Hoffman was apparently against George’s casting not seeing how his character could cement a relationship with such a pretty yet un-intellectual girl but she acts very well… I’d really like to hear what she has to say on the Criterion DVD commentary.

She the focus of the local men’s dislike of David – how can she possibly see more in him than in them? It’s just not right...

The Lads confronted by David
One of the men kills Amy’s cat and she eggs David on to confront them but he hasn’t the moral courage to do it, preferring to offer them beer and agree to go hunting – he really wants their approval, so much easier than accepting their incomprehension.

But the hunt is a ruse to lure him away so that Charlie can have his way with Amy… a moment that is made so much worse as he is followed by cousin Norman (Ken Hutchison). It is horrible and yet, when David returns from his own humiliation (they left him for hours) he is too self-absorbed to notice any change and Amy suddenly finds herself incapable of sharing.

They drag themselves to social engagement at the local church and the wheels begin to come off as Henry is lured away by one of the local teens (Sally Thomsett in trade mark mini). Frightened by the shouting when she is reported missing. Henry accidentally kills her when trying to hold her safe… a tragic accident.

Susan George, David Warner and Dustin Hoffman
The local men are roused from their drunkenness and begin a search for both parties. David and Amy knock Henry over on their way back to their cottage and David calls the village for help.

The men arrive intent on extracting the location of the missing girl but Henry is too scared to answer… suddenly David begins to locate his backbone and starts to push back in defence of his home and property. Polite society is being stripped away and he is gradually steeling himself for a fight.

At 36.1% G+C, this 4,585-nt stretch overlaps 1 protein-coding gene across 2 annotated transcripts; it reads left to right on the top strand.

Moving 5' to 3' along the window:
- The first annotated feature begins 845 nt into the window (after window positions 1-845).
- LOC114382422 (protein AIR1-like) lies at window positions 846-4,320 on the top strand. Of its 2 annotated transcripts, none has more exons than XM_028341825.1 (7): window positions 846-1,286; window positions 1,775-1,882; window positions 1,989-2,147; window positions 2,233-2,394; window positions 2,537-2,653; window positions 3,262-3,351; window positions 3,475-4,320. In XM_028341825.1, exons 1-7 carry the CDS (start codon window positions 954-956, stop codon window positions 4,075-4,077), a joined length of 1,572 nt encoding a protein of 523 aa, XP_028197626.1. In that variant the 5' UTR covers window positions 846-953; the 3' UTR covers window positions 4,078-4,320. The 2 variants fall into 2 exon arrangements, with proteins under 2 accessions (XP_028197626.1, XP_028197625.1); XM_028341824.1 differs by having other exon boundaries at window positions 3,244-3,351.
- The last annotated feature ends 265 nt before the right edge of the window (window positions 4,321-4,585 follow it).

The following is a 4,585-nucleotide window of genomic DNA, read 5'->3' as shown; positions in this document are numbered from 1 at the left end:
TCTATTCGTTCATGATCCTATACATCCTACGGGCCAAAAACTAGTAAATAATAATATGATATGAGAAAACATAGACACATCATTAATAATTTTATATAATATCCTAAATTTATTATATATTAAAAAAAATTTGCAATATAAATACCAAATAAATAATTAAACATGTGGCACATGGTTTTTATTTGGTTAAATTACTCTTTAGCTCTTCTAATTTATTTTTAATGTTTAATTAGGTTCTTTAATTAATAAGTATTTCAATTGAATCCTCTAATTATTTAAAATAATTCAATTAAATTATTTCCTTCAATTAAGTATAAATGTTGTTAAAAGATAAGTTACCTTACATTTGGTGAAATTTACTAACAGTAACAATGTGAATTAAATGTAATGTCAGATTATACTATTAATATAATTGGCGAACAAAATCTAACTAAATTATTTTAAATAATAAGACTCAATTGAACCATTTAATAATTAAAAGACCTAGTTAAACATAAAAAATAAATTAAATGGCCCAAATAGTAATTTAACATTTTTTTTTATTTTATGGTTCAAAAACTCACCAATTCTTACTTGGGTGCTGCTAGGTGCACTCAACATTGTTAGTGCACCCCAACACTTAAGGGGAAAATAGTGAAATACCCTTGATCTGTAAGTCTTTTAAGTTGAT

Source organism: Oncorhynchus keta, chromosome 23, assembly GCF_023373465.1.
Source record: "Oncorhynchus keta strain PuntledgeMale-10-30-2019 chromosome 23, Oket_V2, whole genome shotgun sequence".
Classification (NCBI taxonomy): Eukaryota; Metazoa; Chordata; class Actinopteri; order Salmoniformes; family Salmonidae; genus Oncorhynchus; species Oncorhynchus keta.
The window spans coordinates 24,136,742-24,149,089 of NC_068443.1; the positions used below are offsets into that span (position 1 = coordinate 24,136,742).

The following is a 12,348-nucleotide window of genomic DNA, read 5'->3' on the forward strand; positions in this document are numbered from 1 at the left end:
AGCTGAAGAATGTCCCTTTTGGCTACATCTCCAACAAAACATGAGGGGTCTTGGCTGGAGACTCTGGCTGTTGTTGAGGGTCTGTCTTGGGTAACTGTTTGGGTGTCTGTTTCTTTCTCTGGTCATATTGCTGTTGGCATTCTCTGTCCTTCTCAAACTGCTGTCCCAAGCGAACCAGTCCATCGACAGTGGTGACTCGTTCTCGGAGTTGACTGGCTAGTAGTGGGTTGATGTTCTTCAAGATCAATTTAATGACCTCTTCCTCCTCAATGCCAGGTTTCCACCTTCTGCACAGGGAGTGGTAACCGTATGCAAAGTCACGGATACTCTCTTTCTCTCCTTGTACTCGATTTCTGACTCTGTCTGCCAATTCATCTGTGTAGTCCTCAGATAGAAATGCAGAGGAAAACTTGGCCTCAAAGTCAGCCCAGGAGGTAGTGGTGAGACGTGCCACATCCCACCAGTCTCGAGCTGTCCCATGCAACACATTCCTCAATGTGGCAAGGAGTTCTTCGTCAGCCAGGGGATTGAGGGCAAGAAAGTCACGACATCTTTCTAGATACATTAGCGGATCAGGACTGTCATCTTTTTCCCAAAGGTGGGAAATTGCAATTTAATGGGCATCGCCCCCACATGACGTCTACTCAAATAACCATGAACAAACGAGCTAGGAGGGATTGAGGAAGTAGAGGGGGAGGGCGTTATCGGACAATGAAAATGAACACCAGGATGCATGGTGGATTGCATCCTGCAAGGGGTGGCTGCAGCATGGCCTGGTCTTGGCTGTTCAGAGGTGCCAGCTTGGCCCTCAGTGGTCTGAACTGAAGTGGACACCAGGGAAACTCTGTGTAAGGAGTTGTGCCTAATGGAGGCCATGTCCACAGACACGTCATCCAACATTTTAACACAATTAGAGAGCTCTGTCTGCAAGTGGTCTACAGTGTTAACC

Under siege
This begins the final battle as the body count starts to grow and the options run out in an unlikely fight to the death. Does David bring this on himself? Could he have prevented this by being more assertive earlier and is this what he really wants: an escape from the reasoned existence that is suffocating his ambition… a way out from academic block?

Peckinpah later claimed that David is the real “heavy” who almost engineers the face-off thereby revealing his psychotic tendency. He also said that there were two types of girl: “women and pussy” putting Susan George in the latter category. Fair to say Sam was a complex man…

Can't find my way home...
But, typically, this film does say something about the nature of manhood, violence and sexual discourse and it does it in a way which makes you feel complicit. No one walks away without having to question his own response.

Dusty verdict: keeper for those moments when you become complacent. Film entertainment sometimes comes at a cost and violence should have real meaning or it desensitises us all.

The Triumph Stag